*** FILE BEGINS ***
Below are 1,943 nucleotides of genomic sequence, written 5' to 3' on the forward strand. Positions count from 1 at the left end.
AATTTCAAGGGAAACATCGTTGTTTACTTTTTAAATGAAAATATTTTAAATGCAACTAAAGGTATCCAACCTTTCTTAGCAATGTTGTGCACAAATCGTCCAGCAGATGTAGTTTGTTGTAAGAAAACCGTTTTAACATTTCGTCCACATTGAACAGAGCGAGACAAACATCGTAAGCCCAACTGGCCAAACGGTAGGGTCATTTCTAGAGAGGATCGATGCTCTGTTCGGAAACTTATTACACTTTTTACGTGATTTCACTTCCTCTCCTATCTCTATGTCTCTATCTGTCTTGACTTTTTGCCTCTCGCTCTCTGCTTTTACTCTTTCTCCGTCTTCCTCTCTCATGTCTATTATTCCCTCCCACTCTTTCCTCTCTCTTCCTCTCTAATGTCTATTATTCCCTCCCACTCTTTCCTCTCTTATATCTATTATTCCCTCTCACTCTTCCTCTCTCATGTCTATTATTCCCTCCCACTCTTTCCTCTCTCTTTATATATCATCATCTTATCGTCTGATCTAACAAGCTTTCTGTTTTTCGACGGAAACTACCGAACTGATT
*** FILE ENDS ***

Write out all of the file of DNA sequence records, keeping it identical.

Below are 1,943 nucleotides of genomic sequence, written 5' to 3' on the forward strand. Positions count from 1 at the left end.
AATTTCAAGGGAAACATCGTTGTTTACTTTTTAAATGAAAATATTTTAAATGCAACTAAAGGTATCCAACCTTTCTTAGCAATGTTGTGCACAAATCGTCCAGCAGATGTAGTTTGTTGTAAGAAAACCGTTTTAACATTTCGTCCACATTGAACAGAGCGAGACAAACATCGTAAGCCCAACTGGCCAAACGGTAGGGTCATTTCTAGAGAGGATCGATGCTCTGTTCGGAAACTTATTACACTTTTTACGTGATTTCACTTCCTCTCCTATCTCTATGTCTCTATCTGTCTTGACTTTTTGCCTCTCGCTCTCTGCTTTTACTCTTTCTCCGTCTTCCTCTCTCATGTCTATTATTCCCTCCCACTCTTTCCTCTCTCTTCCTCTCTAATGTCTATTATTCCCTCCCACTCTTTCCTCTCTTATATCTATTATTCCCTCTCACTCTTCCTCTCTCATGTCTATTATTCCCTCCCACTCTTTCCTCTCTCTTTATATATCATCATCTTATCGTCTGATCTAACAAGCTTTCTGTTTTTCGACGGAAACTACCGAACTGATT